Florida’s senior Senator, Bill Nelson, is getting lobbied from both sides to either support or oppose Pruitt. The Florida Democrat pleased liberals Wednesday by announcing his opposition to Betsy DeVos for Education Secretary.

“I will be joining my Republican colleagues Susan Collins and Lisa Murkowski in voting ‘no’ against Betsy DeVos,” Nelson declared in a statement.

“Floridians and all Americans deserve an EPA administrator who will fight to protect the air we breathe, the water we drink, and the planet we love. Scott Pruitt fails on all these accounts,” Lott said. “The Senate must stand with science. The Senate must stand up for our families’ health, clean water and clean air.

“We urge Senators Nelson and Rubio to reject President Trump’s nomination of Scott Pruitt to head the EPA.”

Share On Facebook
Share On Twitter
Share On Google Plus
Share On Linkedin
Share On Pinterest
Share On Reddit
Share On Stumbleupon
Share On Youtube
Contact us

Rick Scott cannot condone Cuba’s ‘oppressive behavior.’ What about China’s?

Gov. Rick Scott threatened Florida ports with sanctions if they do business with Cuba. He underscored it with a pair of tweets, the first in Spanish: “No podemos tolerar una dictadura brutal en Cuba.”

Translation: We cannot tolerate a brutal dictatorship in Cuba.

In another tweet, channeling his inner Donald Trump, Gov. Scott noted, “We cannot condone Raul Castro’s oppressive behavior. Serious security/human rights concerns.”

He has vowed to withhold state money from ports ink trade agreements with that island nation.

Well, OK. Let’s think this through. If Cuba is off limits, I guess China should be too.

According to a 2016 report by Human Rights Watch: “China remains an authoritarian state, one that systematically curtails a wide range of fundamental human rights, including freedom of expression, association, assembly and religion … the trend for human rights under President Xi Jinping continued in a decidedly negative direction.”

Well, shucks. That sounds suspiciously like, to use the governor’s words, “serious security/human rights concerns.”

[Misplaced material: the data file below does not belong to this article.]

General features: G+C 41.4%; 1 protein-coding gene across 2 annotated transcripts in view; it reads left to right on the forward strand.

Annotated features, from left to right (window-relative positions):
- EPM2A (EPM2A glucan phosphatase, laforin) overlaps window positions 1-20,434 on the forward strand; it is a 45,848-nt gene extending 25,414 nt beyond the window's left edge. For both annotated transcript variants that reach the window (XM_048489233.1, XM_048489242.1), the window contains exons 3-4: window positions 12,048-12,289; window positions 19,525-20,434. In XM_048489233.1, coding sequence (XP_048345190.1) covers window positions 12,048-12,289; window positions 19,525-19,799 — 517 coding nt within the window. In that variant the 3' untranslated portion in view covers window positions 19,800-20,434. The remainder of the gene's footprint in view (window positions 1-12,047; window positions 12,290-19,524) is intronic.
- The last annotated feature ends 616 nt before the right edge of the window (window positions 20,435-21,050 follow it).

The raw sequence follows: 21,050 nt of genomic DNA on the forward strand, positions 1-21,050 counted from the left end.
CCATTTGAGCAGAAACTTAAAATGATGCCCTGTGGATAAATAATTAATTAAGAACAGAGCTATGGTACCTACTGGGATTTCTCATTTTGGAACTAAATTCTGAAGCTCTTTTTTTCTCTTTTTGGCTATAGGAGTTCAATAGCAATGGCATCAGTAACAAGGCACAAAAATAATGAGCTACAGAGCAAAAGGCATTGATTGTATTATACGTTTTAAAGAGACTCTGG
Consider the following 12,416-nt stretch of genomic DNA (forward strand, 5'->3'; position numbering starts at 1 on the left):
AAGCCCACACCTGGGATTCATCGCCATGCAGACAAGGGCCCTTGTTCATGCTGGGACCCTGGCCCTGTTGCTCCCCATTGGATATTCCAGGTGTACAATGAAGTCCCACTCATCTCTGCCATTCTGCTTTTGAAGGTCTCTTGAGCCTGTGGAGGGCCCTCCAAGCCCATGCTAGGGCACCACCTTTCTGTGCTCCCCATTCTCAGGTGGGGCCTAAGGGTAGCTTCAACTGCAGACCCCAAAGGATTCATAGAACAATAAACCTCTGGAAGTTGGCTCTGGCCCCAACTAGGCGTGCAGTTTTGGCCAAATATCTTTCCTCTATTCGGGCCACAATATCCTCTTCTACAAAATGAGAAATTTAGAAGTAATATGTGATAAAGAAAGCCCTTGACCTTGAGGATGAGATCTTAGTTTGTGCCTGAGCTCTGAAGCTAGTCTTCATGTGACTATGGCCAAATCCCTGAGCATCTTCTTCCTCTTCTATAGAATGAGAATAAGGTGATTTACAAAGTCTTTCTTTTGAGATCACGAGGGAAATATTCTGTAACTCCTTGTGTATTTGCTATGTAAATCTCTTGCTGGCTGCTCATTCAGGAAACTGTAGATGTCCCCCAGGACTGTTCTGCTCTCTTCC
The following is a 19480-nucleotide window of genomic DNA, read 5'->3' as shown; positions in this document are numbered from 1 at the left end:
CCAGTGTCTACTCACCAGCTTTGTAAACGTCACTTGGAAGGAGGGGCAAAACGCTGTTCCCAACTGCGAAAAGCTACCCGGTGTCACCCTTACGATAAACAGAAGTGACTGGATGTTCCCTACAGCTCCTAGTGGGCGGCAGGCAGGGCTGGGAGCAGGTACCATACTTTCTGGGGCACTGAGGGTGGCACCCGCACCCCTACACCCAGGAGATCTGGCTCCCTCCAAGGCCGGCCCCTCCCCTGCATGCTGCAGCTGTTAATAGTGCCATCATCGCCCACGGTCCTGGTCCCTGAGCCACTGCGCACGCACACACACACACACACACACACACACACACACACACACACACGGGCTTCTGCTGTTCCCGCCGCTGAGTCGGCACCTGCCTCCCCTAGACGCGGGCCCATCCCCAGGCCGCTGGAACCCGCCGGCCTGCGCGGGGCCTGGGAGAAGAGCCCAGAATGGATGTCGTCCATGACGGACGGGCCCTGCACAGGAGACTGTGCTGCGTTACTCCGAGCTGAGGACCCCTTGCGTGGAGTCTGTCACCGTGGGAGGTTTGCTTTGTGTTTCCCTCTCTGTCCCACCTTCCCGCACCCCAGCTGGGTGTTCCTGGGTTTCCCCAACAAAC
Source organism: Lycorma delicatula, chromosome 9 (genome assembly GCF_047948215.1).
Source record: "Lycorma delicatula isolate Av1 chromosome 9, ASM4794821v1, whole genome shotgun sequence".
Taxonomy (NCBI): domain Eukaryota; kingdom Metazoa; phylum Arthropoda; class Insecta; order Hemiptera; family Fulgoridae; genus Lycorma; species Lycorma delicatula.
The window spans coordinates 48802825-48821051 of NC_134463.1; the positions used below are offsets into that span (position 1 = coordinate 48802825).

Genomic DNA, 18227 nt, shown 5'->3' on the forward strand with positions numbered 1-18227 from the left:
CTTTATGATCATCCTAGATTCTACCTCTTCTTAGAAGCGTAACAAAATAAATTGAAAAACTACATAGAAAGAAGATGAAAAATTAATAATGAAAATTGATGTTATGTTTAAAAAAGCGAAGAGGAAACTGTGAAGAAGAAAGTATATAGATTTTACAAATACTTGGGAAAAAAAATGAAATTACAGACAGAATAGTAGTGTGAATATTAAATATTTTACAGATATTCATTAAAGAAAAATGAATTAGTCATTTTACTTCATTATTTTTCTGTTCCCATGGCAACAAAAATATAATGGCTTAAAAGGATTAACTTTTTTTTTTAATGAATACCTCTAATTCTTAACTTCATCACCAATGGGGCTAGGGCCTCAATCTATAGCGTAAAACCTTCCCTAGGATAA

A report from Enterprise Florida shows our state did more than $28 billion (with a B) in merchandise trade with that totalitarian nation from 2013-15. The Miami Herald reported that China ranks behind only Brazil and Colombia as trading partners with South Florida.

But, if we’re going to make a stand …

We also sent about $2 billion in exports to Saudi Arabia from 2013-15. Of that nation, Human Rights Watch notes: “Detainees, including children, commonly face systematic violations of due process and fair trial rights, including arbitrary arrest. Judges routinely sentence defendants to floggings of hundreds of lashes.”

That sounds, oh … what’s the word I’m looking for?

Brutal.

Thanks, governor.

I think we know what’s going on here. Republicans from Washington to Tallahassee have used Cuba as a political piñata for decades. They stepped it up after President Obama made several moves toward normalizing relations between the U.S. and Cuba.

U.S. Sen. Marco Rubio has been particularly outspoken on that subject, but after his poodle-like yapping against the business relationship between incoming secretary of state Rex Tillerson has with Russia didn’t result in a vote against his confirmation, we can tune that out.

By the way, Florida has a lot of trade with Russia too.

It is assumed Scott has his eye on Bill Nelson’s Senate seat in 2018, and the game plan for any serious GOP candidate involves cutting into Democrats’ traditional support in south Florida by pandering to those who hate the Castro family.

Scott’s actions look to me like a ready-made campaign ad for future ambitions. Meanwhile, Cuba will just keep doing business with the rest of the world. Nothing changes.

Share On Facebook
Share On Twitter
Share On Google Plus
Share On Linkedin
Share On Pinterest
Share On Reddit
Share On Stumbleupon
Share On Youtube
Contact us
Show Buttons
Hide Buttons